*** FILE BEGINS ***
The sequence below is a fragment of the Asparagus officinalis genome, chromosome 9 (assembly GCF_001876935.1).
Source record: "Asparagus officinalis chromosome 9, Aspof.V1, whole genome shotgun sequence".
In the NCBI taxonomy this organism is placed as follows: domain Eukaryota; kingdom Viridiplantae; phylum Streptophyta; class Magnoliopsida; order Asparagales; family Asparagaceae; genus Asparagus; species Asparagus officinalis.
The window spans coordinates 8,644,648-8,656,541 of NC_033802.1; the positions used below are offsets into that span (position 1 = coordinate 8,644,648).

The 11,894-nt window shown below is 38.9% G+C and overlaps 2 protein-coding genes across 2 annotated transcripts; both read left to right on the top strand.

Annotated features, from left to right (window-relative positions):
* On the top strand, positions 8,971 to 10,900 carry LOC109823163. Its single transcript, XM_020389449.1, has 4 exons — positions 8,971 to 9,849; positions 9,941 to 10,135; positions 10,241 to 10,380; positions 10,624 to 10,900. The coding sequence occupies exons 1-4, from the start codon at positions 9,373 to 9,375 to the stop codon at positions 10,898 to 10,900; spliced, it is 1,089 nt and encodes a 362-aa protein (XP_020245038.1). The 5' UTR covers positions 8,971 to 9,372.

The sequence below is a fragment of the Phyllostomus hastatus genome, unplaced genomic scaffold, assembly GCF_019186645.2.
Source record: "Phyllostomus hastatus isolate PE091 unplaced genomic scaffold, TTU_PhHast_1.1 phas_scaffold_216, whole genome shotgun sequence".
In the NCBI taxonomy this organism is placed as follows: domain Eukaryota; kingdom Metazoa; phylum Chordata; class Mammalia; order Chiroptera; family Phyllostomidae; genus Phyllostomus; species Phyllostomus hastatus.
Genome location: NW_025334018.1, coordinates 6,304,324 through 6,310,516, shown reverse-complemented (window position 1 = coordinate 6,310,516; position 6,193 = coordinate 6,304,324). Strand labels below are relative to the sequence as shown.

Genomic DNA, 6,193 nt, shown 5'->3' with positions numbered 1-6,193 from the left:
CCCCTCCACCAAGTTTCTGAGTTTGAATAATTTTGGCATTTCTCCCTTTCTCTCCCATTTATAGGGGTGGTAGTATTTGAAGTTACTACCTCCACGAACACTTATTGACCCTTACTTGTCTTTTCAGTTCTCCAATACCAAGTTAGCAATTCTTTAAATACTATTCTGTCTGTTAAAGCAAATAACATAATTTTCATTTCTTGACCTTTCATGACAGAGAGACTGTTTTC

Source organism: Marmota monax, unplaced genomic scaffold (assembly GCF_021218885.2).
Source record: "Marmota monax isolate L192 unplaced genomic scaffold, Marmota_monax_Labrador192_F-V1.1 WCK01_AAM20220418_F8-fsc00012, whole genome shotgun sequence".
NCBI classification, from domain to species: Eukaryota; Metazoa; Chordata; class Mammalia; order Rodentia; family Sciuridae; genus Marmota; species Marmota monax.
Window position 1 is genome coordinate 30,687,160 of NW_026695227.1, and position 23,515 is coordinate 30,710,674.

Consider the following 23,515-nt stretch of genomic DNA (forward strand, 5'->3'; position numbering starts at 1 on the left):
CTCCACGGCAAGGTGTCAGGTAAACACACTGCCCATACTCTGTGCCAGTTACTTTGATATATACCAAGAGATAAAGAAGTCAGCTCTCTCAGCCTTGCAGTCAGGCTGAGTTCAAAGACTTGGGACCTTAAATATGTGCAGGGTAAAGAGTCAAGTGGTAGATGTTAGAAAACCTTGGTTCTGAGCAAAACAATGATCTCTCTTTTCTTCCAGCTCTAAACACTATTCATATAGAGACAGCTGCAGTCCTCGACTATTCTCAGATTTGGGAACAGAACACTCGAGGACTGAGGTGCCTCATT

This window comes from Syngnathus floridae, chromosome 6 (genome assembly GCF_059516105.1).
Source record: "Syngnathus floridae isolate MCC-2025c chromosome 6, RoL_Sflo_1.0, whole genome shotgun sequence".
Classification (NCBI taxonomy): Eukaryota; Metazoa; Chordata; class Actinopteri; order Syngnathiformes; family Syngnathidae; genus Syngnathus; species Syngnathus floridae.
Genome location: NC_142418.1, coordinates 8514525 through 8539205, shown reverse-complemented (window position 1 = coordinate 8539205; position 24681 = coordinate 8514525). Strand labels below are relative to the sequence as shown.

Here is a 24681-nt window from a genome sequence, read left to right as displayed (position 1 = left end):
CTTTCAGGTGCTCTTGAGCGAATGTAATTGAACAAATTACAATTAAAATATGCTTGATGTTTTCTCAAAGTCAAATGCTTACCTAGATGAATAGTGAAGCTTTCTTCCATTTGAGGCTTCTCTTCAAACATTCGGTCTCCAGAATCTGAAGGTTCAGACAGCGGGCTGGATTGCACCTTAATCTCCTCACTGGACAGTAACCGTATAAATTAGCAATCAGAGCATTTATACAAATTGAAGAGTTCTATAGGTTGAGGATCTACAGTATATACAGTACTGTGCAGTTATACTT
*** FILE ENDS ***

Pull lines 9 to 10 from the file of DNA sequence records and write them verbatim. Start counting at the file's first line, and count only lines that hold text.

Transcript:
Source record: "Phyllostomus hastatus isolate PE091 unplaced genomic scaffold, TTU_PhHast_1.1 phas_scaffold_216, whole genome shotgun sequence".
In the NCBI taxonomy this organism is placed as follows: domain Eukaryota; kingdom Metazoa; phylum Chordata; class Mammalia; order Chiroptera; family Phyllostomidae; genus Phyllostomus; species Phyllostomus hastatus.